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Itinerary for a Short Visit

Someone recently asked me for some ideas for their short visit in Boston. I hope these ideas are useful for you.

Boston is a walking city, dressing for comfort is a good idea. It's also a city of neighborhoods, which fortunately are well connected by an old, but reliable subway system.

Beacon Hill
For early stops in your trip I'd recommend visiting Beacon Hill and/or Copley Square.
The draw of Beacon Hill is that it is quintessentially New England. Of great interest is the Massachusetts State House (which is open to the public and has interesting exhibits, even though the exterior is undergoing some repair). Walking down Beacon Hill to the East you can walk by the Boston Commons, or stay a few blocks back on Mt. Vernon St. and walk by Louisberg Square - a cobblestoned street of quaint and very expensive townhouses.

This leads to Charles Street, which again is an attractive neighborhood with opportunities to shop, eat or watch the locals. (recommended restaurants include: local favorite - the Paramount, and Lala Rokh which has exotic, subtle Persian cuisine set in a welcoming and comfortable atmosphere. It is at 97 Mount Vernon St.

Copley Square
A subway stop removed from Beacon Hill is Copley Square - which becomes more desirable in bad weather as it is full of historic building you can enjoy from inside. Trinity Church is beautiful inside and out, across the street is the Boston Public Library, which has museum exhibits - since most of the library functions out of a less beautiful but more functional annex.

Also, Boston's tallest building, the John Hancock Tower is in Copley Square - and for a fee visitors can go to its top and survey our area. On a clear day mountains 70 miles off are visible. This is a good getting oriented activity. If you are looking for a dinner with an impressive view, I recommend the "Top of the Hub" which is sufficiently good food served on top of Boston's second highest building, the Prudential Center. They have jazz, a great view - and I always prefer to overpay for a nice drink, rather than an old elevator ride in the Hancock. ;>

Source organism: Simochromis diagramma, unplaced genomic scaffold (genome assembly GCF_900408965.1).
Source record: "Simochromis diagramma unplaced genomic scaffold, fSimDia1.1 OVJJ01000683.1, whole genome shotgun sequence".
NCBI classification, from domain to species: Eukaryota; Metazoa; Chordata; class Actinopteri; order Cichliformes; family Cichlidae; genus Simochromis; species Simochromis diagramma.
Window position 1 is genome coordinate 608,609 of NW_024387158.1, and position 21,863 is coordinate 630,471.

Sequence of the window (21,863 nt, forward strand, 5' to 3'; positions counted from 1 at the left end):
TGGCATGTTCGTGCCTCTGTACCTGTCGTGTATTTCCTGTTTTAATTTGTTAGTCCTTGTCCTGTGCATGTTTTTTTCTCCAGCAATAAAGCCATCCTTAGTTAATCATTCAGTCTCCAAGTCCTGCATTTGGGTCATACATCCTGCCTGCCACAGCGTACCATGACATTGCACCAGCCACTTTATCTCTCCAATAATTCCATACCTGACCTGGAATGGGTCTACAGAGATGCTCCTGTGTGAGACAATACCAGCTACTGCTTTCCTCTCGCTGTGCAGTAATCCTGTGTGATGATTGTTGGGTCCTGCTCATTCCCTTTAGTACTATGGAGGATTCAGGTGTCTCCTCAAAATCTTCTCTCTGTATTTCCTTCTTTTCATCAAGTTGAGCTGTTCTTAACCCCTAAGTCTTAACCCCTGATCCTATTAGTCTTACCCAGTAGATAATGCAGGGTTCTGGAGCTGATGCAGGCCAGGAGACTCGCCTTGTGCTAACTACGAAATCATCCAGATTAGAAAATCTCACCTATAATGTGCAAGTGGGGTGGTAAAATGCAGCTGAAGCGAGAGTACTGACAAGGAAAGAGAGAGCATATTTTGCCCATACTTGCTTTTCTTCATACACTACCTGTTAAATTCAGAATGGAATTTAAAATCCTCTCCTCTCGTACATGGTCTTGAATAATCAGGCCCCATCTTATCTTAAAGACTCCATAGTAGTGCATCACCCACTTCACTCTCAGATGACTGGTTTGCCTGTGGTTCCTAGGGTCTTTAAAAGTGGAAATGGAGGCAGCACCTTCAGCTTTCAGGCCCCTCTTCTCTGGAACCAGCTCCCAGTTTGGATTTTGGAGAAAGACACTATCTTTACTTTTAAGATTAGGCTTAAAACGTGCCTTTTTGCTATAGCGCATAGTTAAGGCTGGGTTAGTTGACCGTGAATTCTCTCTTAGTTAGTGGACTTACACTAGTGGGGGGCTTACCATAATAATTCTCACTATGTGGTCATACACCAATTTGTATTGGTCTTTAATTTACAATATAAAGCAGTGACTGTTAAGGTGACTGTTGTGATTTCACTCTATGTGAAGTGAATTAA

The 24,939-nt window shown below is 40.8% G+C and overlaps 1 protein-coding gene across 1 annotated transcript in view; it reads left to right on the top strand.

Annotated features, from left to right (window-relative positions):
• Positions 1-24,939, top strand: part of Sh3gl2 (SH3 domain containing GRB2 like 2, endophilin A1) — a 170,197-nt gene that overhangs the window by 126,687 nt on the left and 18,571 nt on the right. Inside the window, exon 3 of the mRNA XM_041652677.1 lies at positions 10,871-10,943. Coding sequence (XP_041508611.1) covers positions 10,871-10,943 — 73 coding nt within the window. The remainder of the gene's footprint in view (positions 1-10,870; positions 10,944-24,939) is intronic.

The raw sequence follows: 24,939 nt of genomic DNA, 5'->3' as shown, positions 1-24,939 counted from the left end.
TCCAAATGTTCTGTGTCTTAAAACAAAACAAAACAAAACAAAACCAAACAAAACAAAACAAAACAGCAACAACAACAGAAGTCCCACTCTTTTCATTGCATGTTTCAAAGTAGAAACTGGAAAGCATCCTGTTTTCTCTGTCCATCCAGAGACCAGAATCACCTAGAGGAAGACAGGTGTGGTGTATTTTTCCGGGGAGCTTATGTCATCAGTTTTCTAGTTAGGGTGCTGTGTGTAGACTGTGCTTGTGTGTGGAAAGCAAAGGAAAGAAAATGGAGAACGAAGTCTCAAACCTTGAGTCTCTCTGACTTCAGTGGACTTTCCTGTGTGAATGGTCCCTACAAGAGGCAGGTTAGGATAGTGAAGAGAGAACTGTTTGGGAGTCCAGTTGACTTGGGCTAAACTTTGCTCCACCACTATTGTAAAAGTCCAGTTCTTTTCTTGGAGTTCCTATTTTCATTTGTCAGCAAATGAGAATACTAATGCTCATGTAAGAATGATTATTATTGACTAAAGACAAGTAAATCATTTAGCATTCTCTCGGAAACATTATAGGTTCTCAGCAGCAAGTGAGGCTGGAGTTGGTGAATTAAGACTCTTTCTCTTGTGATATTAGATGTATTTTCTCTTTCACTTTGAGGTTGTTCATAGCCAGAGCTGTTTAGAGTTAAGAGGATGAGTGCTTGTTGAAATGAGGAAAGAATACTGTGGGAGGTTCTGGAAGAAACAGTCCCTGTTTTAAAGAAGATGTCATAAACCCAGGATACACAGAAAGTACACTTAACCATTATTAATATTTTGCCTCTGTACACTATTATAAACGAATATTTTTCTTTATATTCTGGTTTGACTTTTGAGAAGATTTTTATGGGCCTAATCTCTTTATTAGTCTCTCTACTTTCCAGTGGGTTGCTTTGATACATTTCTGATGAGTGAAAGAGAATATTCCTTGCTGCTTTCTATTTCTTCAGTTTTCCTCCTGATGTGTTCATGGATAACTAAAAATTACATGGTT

Freedom Trail
If you want to get a does of Boston History walk the downtown part of the Freedom Trail, which begins at a national park station by the State St. subway (or as Bostonians say "T") on the orange line. This will take around the downtown - by Faneuil Hall (hot spot for tourists) and into Boston's Italian "North End". Besides being the home of patriots, it also has over an excessive number of fine Italian restaurants. Also near by is Union Oyster House, Boston's oldest restaurant, which often serves good seafood.

If you are an art enthusiast, consider visiting either Boston's Museum of Fine Arts - their varied collection is strong on the impressionists. Nearby is the more personal and enjoyable Gardner Museum, the personal collection of one of Boston's richest and most self-styled women. The museum is located in her Italianate mansion, which has a wonderful courtyard and greenhouse…..and a very nice café.

Higher Learning
Finally, though Cambridge is technically out of town, Harvard University is a short "T" ride away. Its campus, Harvard Yard is open for visitors to walk through. There are a plethora of university museums along Oxford Street. For info call 617.495.1910. Harvard Square is a lively neighborhood, and an enjoyable visit.

I suspect than in all this you'll find more than several days of enjoyment, and hope that you will pick an choose your way to a wonderful time. Please let me know if I can offer further advice.

All the best, Dave Wieneke

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